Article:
Arts & Culture » Theater

Relationship issues

by Jim Gladstone

Best friends since childhood, Charlotte (Linda Maria Girón) and Jonny (Kenny Scott) tell each other everything, in The Mystery of Love and Sex at NCTC. Photo: Lois Tema
Best friends since childhood, Charlotte (Linda Maria Girón) and Jonny (Kenny Scott) tell each other everything, in The Mystery of Love and Sex at NCTC. Photo: Lois Tema  

"Don't you want to be comfortable?" Jonny asks his lifelong friend Charlotte in The Mystery of Love and Sex, a thrilling psychological dramedy playing at NCTC through May 20.

"I want to be so much more than that?" is Charlotte's reply.

It's one of many acutely awkward moments in playwright Bathsheba Doran's tight, suspenseful snare drum of a script. In the two fleet hours of director Rebecca Longworth's beautifully realized production, race, sexuality, spirituality and the bonds of friendship and family vibrate against each other to sometimes excruciating but ultimately comforting effect.

Next-door neighbors and companions through childhood, churchgoing African American Jonny (Kenny Scott) and agnostically Jewish Charlotte (Linda Marie Giron) appear drawn toward romance as the play opens. Now in college together, the pair are preparing a dorm-room dinner for Charlotte's visiting parents, former New Yorker Howard (Dave Sikula) and Southern-born Lucinda (Shay-Oglesby Smith).

The older pair is justifiably concerned at the evolution of the younger's relationship given the students' lack of life experience and apparent impulse to stick with the familiar. But Howard also seems to harbor unjustifiable discomfort with their ethnic and religious differences. And while Lucinda comes across as the more open-minded parent here, there's a single disarming moment to come in which she lashes out with crude racial invective.

Whether Howard, an author of detective fiction, or Lucinda is actually racist - and whether such a label can ever be conclusively used - is just one of the mysteries explored by the play. What's inarguable is that they are loving: of Charlotte, Jonny, and despite a sometimes tumultuous marriage, each other.

The love between Charlotte and Jonny is also put to the test over the play's five-year span as she gradually moves into problematic relationships with women and alcohol. Meanwhile, he awkwardly dates a number of women, agonizing about remaining a virgin until marriage while harboring a vast store of anger and a pair of ultimately explosive secrets.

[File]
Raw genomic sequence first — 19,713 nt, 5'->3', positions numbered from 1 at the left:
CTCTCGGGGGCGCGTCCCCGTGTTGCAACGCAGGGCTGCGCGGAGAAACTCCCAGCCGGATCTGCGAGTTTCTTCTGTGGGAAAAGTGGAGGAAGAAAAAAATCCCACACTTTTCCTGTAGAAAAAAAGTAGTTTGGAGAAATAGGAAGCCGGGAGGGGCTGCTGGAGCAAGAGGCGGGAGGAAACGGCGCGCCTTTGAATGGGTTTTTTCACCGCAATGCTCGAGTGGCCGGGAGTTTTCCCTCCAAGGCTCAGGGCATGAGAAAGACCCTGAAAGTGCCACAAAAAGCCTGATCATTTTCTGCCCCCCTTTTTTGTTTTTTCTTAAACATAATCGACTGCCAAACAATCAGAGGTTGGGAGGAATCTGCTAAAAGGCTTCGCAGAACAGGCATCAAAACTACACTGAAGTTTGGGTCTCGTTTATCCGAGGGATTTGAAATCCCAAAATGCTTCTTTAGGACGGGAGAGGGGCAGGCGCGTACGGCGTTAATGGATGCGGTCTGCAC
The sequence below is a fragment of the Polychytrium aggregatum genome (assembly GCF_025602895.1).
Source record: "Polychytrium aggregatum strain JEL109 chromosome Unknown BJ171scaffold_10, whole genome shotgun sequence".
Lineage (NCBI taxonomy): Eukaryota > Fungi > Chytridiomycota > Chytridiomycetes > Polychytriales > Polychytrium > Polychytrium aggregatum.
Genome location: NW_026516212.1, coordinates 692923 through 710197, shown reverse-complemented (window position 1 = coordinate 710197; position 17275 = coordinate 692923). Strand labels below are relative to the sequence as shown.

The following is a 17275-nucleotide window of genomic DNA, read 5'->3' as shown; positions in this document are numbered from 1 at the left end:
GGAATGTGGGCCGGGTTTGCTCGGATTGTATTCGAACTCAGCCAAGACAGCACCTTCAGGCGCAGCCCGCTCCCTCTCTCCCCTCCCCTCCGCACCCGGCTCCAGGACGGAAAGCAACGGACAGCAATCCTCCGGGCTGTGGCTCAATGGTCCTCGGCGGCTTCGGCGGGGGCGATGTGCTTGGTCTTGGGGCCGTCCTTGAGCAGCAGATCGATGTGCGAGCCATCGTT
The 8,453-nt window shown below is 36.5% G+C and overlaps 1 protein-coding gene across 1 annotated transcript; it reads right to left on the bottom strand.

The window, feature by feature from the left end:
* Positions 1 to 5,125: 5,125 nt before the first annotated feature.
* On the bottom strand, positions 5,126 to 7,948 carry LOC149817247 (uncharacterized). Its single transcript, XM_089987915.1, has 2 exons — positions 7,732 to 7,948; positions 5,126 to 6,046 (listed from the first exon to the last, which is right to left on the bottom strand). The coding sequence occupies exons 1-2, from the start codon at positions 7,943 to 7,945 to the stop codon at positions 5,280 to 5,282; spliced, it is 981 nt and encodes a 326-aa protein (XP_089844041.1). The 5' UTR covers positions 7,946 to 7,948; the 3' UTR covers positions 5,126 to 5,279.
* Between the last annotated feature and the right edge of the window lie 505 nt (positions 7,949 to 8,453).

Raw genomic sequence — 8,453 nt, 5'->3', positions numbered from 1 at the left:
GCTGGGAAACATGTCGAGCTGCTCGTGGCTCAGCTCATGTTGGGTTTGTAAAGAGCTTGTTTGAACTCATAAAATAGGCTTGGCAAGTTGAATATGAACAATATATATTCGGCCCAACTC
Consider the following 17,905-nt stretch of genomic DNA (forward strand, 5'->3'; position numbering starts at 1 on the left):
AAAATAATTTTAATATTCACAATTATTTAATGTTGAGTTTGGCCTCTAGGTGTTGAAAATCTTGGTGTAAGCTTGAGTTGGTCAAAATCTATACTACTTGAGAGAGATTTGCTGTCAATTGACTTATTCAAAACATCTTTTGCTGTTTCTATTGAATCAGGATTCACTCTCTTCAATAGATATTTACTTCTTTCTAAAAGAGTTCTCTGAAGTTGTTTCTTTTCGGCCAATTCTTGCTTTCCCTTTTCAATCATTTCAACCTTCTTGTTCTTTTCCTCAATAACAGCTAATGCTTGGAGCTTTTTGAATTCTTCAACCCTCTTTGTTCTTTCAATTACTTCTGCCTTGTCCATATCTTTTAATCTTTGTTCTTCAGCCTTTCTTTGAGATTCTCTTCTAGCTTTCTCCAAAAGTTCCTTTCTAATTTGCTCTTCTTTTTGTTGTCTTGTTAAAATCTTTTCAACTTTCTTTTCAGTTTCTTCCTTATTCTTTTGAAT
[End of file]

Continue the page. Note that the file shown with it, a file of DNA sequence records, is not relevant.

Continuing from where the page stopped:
Doran deftly keeps those revelations under wraps without resorting to any red herrings. Instead, she provides a compelling story with Charlotte at its center until, during the second act, Jonny's self-created distractions are stripped away. Howard and Lucinda also continue to grow more nuanced until the very last scene. The mysteries here are never of the mechanical detective-fiction variety; while just as nerve-wracking, they prove more profound and strangely satisfying in their insolvability.

All four actors deliver strong, shaded performances here. Given the constrained pool of Bay Area actors, director Longworth succeeds in casting and modulating such a well-matched quartet. One of the frequent flaws in local productions is an unevenness within casts that can inadvertently focus audiences on talent level and acting technique rather than allowing them to become smoothly immersed in the story being staged. The cast here collaborates almost flawlessly, letting the viewer concentrate on characters rather than actors.

The spare, modular set by Ting Na Wang appropriately evokes several environments while allowing quick changes and leaving all of the play's telling details to emerge from the actors' performances and Doran's dialogue.

Ultimately, Doran's script is the breakout star here. While all too many plays about domestic relationships end up tinged with sitcom silliness or telemovie melodrama, Doran, who has written for HBO's Masters of Sex and Boardwalk Empire, has managed to compress, into a single evening of theater, the complexity of character that can evolve over a season's worth of first-rate serial television. The Mystery of Love and Sex delivers a binge's worth of reward for a one-night commitment.

The Mystery of Love and Sex, through May 20, NCTC. Tickets ($30-$45): www.nctcsf.org.

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